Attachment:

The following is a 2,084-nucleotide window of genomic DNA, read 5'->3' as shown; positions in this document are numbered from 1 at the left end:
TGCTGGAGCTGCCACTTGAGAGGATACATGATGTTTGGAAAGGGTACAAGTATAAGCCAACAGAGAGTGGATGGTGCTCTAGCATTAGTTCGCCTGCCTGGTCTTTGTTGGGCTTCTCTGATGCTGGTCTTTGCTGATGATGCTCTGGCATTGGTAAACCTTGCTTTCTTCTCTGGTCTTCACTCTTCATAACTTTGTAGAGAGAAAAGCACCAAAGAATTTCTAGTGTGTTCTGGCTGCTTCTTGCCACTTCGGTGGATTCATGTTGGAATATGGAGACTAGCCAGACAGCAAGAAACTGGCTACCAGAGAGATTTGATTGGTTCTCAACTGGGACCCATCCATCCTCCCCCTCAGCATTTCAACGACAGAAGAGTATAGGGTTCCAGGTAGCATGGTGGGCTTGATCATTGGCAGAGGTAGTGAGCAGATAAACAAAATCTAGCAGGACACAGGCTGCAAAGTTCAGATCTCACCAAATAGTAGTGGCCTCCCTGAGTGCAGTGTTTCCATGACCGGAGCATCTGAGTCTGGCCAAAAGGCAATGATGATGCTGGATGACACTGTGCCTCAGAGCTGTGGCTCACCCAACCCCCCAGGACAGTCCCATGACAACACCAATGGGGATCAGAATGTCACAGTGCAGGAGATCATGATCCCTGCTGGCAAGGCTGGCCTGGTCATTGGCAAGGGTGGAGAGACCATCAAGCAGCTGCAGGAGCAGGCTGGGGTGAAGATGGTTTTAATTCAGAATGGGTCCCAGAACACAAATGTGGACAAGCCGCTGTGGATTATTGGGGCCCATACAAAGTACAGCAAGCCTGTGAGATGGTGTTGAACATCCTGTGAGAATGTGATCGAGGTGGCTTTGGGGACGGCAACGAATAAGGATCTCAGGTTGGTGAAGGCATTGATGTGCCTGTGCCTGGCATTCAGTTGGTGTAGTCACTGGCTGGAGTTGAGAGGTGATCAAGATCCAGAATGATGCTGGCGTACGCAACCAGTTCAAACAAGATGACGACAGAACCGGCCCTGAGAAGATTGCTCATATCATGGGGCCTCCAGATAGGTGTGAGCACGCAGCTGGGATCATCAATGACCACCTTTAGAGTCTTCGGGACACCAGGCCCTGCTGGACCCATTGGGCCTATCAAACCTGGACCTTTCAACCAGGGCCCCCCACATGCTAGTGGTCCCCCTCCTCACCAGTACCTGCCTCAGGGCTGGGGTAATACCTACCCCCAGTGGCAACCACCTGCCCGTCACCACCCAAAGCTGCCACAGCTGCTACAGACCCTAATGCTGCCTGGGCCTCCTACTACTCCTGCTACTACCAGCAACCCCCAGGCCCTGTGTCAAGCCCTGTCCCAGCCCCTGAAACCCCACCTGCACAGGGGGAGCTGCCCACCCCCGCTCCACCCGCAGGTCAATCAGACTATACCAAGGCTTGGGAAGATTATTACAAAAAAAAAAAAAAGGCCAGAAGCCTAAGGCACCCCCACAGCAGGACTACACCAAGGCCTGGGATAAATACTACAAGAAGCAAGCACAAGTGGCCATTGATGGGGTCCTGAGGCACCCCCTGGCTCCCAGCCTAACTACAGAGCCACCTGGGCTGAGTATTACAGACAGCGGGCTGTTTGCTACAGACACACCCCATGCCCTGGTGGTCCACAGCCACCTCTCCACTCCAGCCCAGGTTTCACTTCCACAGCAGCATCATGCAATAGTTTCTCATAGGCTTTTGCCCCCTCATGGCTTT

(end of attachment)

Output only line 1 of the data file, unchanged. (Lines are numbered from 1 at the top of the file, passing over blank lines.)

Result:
The following is a 2,084-nucleotide window of genomic DNA, read 5'->3' as shown; positions in this document are numbered from 1 at the left end: